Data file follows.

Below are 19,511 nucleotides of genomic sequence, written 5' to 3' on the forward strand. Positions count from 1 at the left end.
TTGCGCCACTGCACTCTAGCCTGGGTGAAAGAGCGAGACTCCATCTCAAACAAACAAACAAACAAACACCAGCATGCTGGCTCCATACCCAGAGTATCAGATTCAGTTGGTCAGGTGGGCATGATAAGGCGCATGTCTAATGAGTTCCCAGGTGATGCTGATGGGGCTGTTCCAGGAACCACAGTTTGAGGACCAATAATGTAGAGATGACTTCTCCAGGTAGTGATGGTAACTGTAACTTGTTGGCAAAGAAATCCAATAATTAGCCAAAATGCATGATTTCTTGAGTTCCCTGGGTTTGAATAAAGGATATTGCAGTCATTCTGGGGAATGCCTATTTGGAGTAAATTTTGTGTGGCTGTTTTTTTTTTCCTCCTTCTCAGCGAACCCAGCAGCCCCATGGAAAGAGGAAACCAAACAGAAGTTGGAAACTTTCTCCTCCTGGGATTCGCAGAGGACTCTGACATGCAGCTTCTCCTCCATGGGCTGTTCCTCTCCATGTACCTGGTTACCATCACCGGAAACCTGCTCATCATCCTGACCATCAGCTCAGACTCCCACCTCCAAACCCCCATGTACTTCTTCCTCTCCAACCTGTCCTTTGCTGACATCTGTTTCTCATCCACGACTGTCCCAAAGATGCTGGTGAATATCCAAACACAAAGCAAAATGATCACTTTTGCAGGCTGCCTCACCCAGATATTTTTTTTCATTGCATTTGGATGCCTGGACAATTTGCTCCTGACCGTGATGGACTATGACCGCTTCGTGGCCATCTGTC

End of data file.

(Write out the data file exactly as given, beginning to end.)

Below are 19,511 nucleotides of genomic sequence, written 5' to 3' on the forward strand. Positions count from 1 at the left end.
TTGCGCCACTGCACTCTAGCCTGGGTGAAAGAGCGAGACTCCATCTCAAACAAACAAACAAACAAACACCAGCATGCTGGCTCCATACCCAGAGTATCAGATTCAGTTGGTCAGGTGGGCATGATAAGGCGCATGTCTAATGAGTTCCCAGGTGATGCTGATGGGGCTGTTCCAGGAACCACAGTTTGAGGACCAATAATGTAGAGATGACTTCTCCAGGTAGTGATGGTAACTGTAACTTGTTGGCAAAGAAATCCAATAATTAGCCAAAATGCATGATTTCTTGAGTTCCCTGGGTTTGAATAAAGGATATTGCAGTCATTCTGGGGAATGCCTATTTGGAGTAAATTTTGTGTGGCTGTTTTTTTTTTCCTCCTTCTCAGCGAACCCAGCAGCCCCATGGAAAGAGGAAACCAAACAGAAGTTGGAAACTTTCTCCTCCTGGGATTCGCAGAGGACTCTGACATGCAGCTTCTCCTCCATGGGCTGTTCCTCTCCATGTACCTGGTTACCATCACCGGAAACCTGCTCATCATCCTGACCATCAGCTCAGACTCCCACCTCCAAACCCCCATGTACTTCTTCCTCTCCAACCTGTCCTTTGCTGACATCTGTTTCTCATCCACGACTGTCCCAAAGATGCTGGTGAATATCCAAACACAAAGCAAAATGATCACTTTTGCAGGCTGCCTCACCCAGATATTTTTTTTCATTGCATTTGGATGCCTGGACAATTTGCTCCTGACCGTGATGGACTATGACCGCTTCGTGGCCATCTGTC